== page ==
Encyclopedia Astronautica
Bell 8247


Bell Nitric acid/UDMH rocket engine. 71.2 kN. Out of Production. Isp=291s. Version of Agena engine for the Gemini-Agena Target Vehicle. Minimum capability of five restarts and a demonstrated capability of fifteen restarts. First flight 1963.

The Gemini-Agena Target Vehicle design was an adaptation of the basic Agena-D vehicle using the alternate Model 8247 rocket engine and additional program-peculiar equipment required for the Gemini mission. The XLR-8I-BA-13 was a liquid bi-propellant rocket engine with a minimum capability of five starts and a demonstrated capability of fifteen starts under vacuum conditions. This rocket engine consisted of the following major components:

  • Thrust-chamber assembly
  • Multiple-restart assembly
  • Turbine-pump assembly
  • Overspeed shutdown electronic-gate and cable assembly
  • Turbine-exhaust duct
  • Propellant manifolds
  • Thrust-chamber nozzle extension

Fuel used was unsymmetrical dimethylhydrazine (UDMH); oxidizer used was inhibited red fuming nitric acid (IRFNA). The propulsion system provided the thrust necessary to place the GATV into a selected orbit and to accomplish major orbital changes. A minimum of five starts was available for performing these maneuvers.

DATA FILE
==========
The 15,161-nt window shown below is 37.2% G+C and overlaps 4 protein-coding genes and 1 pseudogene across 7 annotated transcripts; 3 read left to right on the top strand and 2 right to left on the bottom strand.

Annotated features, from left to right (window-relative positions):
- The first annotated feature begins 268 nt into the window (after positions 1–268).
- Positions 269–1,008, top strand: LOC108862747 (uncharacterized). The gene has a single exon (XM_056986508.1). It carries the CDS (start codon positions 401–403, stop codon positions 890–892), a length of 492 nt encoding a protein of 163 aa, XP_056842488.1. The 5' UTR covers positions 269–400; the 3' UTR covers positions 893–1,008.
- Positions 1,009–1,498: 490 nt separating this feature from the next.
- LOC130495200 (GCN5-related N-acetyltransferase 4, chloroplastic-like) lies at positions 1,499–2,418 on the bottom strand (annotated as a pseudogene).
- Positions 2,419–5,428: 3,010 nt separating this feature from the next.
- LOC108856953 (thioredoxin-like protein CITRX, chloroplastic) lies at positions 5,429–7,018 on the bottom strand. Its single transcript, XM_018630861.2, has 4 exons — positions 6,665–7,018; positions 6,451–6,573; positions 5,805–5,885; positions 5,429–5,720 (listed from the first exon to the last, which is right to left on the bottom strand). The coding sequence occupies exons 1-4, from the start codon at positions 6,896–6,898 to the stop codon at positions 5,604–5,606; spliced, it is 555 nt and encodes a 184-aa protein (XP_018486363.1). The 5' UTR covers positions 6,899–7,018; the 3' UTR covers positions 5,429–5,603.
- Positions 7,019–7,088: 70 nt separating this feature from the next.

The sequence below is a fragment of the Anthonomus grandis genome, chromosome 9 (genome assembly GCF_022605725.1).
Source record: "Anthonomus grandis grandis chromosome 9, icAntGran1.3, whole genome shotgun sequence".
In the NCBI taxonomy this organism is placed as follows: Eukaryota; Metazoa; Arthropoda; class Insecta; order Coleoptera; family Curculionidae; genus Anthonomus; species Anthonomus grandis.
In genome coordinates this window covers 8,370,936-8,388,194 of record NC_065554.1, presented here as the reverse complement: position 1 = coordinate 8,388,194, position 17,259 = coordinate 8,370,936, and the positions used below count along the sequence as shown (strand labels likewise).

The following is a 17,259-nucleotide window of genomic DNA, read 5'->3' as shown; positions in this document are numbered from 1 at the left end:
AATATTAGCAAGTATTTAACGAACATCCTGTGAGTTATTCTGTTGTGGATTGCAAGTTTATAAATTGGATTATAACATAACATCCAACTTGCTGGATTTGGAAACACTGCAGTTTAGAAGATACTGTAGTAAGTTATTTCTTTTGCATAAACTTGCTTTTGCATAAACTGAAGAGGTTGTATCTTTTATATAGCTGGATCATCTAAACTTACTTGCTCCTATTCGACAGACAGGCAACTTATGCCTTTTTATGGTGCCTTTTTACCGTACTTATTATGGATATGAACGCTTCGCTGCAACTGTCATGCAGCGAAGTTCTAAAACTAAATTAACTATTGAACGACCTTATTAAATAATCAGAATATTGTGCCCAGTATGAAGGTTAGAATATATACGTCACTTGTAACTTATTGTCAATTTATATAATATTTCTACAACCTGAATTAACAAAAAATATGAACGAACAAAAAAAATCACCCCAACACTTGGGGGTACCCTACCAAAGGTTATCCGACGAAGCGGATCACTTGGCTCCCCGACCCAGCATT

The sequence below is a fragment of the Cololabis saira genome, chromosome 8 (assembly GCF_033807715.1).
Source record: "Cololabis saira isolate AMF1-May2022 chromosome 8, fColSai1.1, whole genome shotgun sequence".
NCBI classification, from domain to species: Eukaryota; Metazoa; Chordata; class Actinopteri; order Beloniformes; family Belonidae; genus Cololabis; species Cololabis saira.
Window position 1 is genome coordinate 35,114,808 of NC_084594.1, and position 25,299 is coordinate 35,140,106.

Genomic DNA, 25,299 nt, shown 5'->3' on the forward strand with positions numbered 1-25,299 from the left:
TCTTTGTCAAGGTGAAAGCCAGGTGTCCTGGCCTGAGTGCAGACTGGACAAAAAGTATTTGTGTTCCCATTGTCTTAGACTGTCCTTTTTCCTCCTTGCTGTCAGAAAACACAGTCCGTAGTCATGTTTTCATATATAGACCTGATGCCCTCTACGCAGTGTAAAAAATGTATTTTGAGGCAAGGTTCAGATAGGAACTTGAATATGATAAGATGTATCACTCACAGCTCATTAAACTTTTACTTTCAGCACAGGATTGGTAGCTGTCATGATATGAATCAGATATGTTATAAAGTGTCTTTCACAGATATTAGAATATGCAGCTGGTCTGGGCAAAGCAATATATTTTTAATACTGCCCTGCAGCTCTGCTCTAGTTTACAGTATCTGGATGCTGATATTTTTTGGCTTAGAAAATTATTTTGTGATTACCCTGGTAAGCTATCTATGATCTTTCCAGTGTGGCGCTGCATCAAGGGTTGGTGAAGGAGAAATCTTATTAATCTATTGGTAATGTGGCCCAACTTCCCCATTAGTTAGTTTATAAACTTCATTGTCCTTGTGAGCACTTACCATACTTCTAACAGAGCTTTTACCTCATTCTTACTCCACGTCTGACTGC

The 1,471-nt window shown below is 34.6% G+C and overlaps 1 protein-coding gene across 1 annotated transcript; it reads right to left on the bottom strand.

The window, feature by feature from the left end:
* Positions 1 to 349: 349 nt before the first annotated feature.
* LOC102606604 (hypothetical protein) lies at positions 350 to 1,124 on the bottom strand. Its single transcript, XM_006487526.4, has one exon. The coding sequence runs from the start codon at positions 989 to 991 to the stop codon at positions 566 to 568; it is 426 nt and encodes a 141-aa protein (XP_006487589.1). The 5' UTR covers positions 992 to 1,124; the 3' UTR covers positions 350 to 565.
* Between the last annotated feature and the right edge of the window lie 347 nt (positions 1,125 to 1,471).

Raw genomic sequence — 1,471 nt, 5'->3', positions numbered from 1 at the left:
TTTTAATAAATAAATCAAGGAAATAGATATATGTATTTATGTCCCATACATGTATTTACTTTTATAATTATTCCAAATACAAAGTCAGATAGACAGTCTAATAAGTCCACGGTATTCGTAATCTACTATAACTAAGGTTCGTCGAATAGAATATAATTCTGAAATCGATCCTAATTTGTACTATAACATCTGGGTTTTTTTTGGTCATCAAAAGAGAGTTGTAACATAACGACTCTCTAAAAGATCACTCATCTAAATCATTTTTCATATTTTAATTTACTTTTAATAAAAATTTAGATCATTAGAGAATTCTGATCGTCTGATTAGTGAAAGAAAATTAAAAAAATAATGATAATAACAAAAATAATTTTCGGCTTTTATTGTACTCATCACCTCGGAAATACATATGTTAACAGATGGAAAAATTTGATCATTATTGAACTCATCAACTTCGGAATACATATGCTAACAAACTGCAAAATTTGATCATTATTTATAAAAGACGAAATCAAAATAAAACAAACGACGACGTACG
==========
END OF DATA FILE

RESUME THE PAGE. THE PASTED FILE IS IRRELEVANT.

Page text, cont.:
Engine: 132 kg (291 lb). Chamber Pressure: 34.00 bar. Area Ratio: 45. Propellant Formulation: RFNA/UDMH. Oxidizer to Fuel Ratio: 2.57. Coefficient of Thrust vacuum: 1.829. Restarts: 13.

AKA: XLR81-BA-13.
Status: Out of Production.
Unfuelled mass: 132 kg (291 lb).
Diameter: 1.52 m (4.98 ft).
Thrust: 71.20 kN (16,006 lbf).
Specific impulse: 291 s.
Burn time: 240 s.
First Launch: 1962-1964.
Number: 248 .

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Associated Countries
See also
Associated Manufacturers and Agencies
  • Bell American manufacturer of rockets, spacecraft, and rocket engines. ARC Liquid Propellant Division, Niagara Falls, NY, USA. More...

Associated Propellants
  • Nitric acid/UDMH Drawing on the German World War II Wasserfall rocket, nitric acid (HNO3) became the early storable oxidiser of choice for missiles and upper stages of the 1950's. To overcome various problems with its use, it was necessary to combine the nitric acid with N2O4 and passivation compounds. These formulae were considered extremely secret at the time. By the late 1950's it was apparent that N2O4 by itself was a better oxidiser. Therefore nitric acid was almost entirely replaced by pure N2O4 in storable liquid fuel rocket engines developed after 1960. Unsymmetrical Dimethylhydrazine ((CH3)2NNH2) became the storable liquid fuel of choice by the mid-1950's. Development of UDMH in the Soviet Union began in 1949. It is used in virtually all storable liquid rocket engines except for some orbital manoeuvring engines in the United States, where MMH has been preferred due to a slightly higher density and performance. More...

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